The American football team known as the Washington Redskins is facing renewed calls to change its name, as a growing number of US brands do away with racially insensitive trademarks.
Sports marketing and licensing analysts say that any potential move to change the National Football League team name, which many Native Americans consider a slur, would probably be followed with a bump in merchandise sales.
“Any time a team changes logos or changes its name, fans are going to want to update their gear, and undoubtedly that will lead to a spurt in sales,” said Martin Brochstein, senior vice-president at Licensing International, a global trade association for the industry.
While sports teams have changed insignia for a variety of reasons, doing so to avoid racial insensitivity will spark “emotions on top of emotions” from fans, he said.
Events DC, the local conventions and sports authority in the US capital, on Friday removed a statue of the late Redskins team founder George Preston Marshall, whom the company described as “a person who didn’t believe all men and women were created equal”.
The removal follows remarks by Washington mayor Muriel Bowser earlier this month, who said the team’s name is “an obstacle” to building a new stadium for the football squad.
“I think it’s past time for the team to deal with what offends so many people,” Ms Bowser told a local radio programme. “This is a great franchise with a great history that’s beloved in Washington and it deserves a name that reflects the affection that we’ve built for the team.”
The NFL and the Redskins organisation did not respond to requests for comment.
Any potential renaming would be expensive and time consuming. One sports marketing adviser projected that the cost of a total mascot rebrand would be between $5m and $10m.
Patrick Walsh, associate professor of sport management at Syracuse University, said there are precedents for sports teams to refashion away from racially insensitive insignia. Syracuse itself changed its team name from the Orangemen — insensitive to indigenous people — to simply the colour orange. Most recently, the Cleveland Indians of Major League Baseball last year removed a racist depiction of a Native American on team uniforms, after pressure from the League itself.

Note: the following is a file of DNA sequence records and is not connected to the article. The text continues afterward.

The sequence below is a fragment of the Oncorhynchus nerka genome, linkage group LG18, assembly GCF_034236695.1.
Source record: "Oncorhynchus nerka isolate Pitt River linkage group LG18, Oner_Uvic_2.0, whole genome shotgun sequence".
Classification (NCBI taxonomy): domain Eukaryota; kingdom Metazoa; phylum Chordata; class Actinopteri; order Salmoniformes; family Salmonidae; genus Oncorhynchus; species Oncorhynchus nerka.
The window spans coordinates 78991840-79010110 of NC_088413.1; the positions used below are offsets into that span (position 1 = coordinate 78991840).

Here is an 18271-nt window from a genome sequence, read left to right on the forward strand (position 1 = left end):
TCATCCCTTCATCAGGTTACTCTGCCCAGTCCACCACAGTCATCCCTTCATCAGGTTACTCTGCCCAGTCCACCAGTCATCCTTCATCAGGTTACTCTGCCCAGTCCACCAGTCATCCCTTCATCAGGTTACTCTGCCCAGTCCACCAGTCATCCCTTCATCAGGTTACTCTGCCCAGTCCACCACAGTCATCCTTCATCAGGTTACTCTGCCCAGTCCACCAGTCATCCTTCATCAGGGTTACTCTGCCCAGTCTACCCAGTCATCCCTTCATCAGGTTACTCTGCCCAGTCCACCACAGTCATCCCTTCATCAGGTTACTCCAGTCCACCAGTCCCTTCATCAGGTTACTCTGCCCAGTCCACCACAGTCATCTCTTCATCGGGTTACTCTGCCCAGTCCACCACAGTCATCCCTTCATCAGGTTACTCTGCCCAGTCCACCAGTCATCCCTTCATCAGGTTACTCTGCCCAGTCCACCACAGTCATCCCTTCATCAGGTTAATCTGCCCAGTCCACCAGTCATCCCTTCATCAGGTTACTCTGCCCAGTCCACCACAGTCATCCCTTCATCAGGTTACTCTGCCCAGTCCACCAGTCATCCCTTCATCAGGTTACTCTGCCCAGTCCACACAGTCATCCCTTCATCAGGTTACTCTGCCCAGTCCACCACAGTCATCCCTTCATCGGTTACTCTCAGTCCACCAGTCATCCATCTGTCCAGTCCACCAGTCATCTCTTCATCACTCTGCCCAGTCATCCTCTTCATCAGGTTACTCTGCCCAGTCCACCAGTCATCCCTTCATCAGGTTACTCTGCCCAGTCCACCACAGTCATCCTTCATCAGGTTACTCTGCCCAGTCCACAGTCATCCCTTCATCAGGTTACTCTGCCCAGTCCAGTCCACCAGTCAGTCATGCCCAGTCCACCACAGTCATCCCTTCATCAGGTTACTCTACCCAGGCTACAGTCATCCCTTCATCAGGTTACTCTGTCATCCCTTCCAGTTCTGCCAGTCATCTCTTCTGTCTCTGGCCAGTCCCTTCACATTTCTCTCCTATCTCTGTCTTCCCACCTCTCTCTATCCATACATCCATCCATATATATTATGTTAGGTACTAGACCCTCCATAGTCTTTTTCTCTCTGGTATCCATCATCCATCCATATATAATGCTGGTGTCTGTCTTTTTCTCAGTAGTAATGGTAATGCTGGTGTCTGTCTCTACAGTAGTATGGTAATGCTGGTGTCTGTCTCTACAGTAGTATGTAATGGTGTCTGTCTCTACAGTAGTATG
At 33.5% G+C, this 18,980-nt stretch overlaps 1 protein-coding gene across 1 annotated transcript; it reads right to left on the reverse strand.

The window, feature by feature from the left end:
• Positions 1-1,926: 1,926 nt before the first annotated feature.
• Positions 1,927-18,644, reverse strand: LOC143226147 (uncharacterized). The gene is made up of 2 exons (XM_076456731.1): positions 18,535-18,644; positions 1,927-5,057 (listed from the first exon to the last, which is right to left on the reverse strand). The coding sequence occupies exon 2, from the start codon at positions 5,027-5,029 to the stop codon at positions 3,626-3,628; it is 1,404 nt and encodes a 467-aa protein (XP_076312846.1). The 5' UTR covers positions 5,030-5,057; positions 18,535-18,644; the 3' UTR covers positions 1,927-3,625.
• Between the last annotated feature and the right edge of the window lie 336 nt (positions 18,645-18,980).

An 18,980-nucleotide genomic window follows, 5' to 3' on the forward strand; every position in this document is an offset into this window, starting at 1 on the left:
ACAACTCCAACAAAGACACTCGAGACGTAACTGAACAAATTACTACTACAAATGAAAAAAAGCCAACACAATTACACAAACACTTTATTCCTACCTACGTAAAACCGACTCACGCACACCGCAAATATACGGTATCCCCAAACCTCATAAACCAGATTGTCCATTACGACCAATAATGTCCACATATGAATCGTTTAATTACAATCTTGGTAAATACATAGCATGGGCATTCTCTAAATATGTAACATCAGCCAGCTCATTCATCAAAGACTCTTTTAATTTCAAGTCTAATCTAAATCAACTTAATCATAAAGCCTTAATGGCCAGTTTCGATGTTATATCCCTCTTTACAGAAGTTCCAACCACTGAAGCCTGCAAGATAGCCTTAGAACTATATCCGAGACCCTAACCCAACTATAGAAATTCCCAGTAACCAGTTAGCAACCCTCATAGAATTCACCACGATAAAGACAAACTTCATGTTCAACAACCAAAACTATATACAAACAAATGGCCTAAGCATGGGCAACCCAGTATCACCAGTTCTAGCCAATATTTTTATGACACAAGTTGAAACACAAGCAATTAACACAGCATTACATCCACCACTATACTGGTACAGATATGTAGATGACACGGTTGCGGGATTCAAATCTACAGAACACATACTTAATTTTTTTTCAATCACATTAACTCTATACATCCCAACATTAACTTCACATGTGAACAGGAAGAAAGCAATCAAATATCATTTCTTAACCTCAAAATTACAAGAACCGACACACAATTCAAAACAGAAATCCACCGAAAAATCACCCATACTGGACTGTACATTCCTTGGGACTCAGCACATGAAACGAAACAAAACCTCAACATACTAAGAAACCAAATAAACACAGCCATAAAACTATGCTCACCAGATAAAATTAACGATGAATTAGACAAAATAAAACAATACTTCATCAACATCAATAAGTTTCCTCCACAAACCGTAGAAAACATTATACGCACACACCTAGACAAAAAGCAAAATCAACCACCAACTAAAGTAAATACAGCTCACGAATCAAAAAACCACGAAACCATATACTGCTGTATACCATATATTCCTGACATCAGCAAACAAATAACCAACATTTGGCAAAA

Still, the process is thorny and can take years. “It’s not something that could be immediate”, he said. “It’s a long process. The Redskins can’t come out tomorrow and say ‘we’re the Washington —’ whatever the new name might be”, Mr Walsh said. “That would be a six-month to two-year process, involving research on the name change, planning, the League has to approve it, and a whole phase-out of the current brand before the new brand.”
Lisa Baird, the longtime marketing chief of the US Olympic Committee and current commissioner of the National Women’s Soccer League, said organisations must be transparent about reinventing brands.
“There are always times you have to throw off a brand’s history and reinvent it,” she said. “There could be short-term logistical bumps in the road, but most people are going to reward brands that make this conversation real about ending racism.”
Teams are privately owned and do not disclose financials, but an analysis by Forbes last year ranked the Redskins as the seventh most valuable NFL team, with operating income of $120m.
As George Floyd protests have reignited the conversation about systemic racism in the US, other consumer brands moved decisively this week to shed trademarks perceived as racially insensitive, including Aunt Jemima, Uncle Ben’s, and Mrs Butterworth.
Those decisions have refreshed long-running opposition to the use of “redskin” as a mascot. A study released in February by the University of California, Berkeley, found that half of Native Americans are offended by the Washington team name.
The Oneida Indian Nation of central New York state has for years waged a campaign to change the name, saying in February that “while we are pleased to see prestigious universities devote their attention to the issue, it should not require academic studies to validate appeals by people of colour for decency and respect”.